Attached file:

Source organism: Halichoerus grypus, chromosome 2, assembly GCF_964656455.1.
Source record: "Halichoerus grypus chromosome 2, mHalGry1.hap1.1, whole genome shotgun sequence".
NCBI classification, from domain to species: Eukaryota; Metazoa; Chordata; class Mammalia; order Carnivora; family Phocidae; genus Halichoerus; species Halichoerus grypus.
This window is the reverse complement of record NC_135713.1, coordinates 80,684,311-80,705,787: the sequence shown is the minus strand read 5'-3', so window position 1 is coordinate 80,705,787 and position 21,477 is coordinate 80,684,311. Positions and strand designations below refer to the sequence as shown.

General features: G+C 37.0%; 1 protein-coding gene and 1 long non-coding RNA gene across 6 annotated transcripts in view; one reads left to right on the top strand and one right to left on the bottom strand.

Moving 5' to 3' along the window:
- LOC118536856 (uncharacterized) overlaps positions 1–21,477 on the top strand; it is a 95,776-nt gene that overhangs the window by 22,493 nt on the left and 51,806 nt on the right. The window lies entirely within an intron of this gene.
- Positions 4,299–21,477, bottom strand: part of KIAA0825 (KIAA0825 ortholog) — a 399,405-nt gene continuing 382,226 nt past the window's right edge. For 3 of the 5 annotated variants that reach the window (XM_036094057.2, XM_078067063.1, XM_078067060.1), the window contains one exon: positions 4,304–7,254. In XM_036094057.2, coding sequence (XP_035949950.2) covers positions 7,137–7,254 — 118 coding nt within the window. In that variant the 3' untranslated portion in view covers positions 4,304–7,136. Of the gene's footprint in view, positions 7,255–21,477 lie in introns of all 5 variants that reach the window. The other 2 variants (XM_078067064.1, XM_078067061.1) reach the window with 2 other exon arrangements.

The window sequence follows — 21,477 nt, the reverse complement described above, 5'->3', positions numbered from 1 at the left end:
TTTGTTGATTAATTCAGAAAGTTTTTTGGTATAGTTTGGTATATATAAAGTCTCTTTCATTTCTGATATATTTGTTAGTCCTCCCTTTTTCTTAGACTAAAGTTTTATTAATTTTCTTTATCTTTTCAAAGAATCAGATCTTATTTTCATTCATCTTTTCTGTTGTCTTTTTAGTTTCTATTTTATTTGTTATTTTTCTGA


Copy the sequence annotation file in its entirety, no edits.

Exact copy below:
Source organism: Halichoerus grypus, chromosome 2, assembly GCF_964656455.1.
Source record: "Halichoerus grypus chromosome 2, mHalGry1.hap1.1, whole genome shotgun sequence".
NCBI classification, from domain to species: Eukaryota; Metazoa; Chordata; class Mammalia; order Carnivora; family Phocidae; genus Halichoerus; species Halichoerus grypus.
This window is the reverse complement of record NC_135713.1, coordinates 80,684,311-80,705,787: the sequence shown is the minus strand read 5'-3', so window position 1 is coordinate 80,705,787 and position 21,477 is coordinate 80,684,311. Positions and strand designations below refer to the sequence as shown.

General features: G+C 37.0%; 1 protein-coding gene and 1 long non-coding RNA gene across 6 annotated transcripts in view; one reads left to right on the top strand and one right to left on the bottom strand.

Moving 5' to 3' along the window:
- LOC118536856 (uncharacterized) overlaps positions 1–21,477 on the top strand; it is a 95,776-nt gene that overhangs the window by 22,493 nt on the left and 51,806 nt on the right. The window lies entirely within an intron of this gene.
- Positions 4,299–21,477, bottom strand: part of KIAA0825 (KIAA0825 ortholog) — a 399,405-nt gene continuing 382,226 nt past the window's right edge. For 3 of the 5 annotated variants that reach the window (XM_036094057.2, XM_078067063.1, XM_078067060.1), the window contains one exon: positions 4,304–7,254. In XM_036094057.2, coding sequence (XP_035949950.2) covers positions 7,137–7,254 — 118 coding nt within the window. In that variant the 3' untranslated portion in view covers positions 4,304–7,136. Of the gene's footprint in view, positions 7,255–21,477 lie in introns of all 5 variants that reach the window. The other 2 variants (XM_078067064.1, XM_078067061.1) reach the window with 2 other exon arrangements.

The window sequence follows — 21,477 nt, the reverse complement described above, 5'->3', positions numbered from 1 at the left end:
TTTGTTGATTAATTCAGAAAGTTTTTTGGTATAGTTTGGTATATATAAAGTCTCTTTCATTTCTGATATATTTGTTAGTCCTCCCTTTTTCTTAGACTAAAGTTTTATTAATTTTCTTTATCTTTTCAAAGAATCAGATCTTATTTTCATTCATCTTTTCTGTTGTCTTTTTAGTTTCTATTTTATTTGTTATTTTTCTGA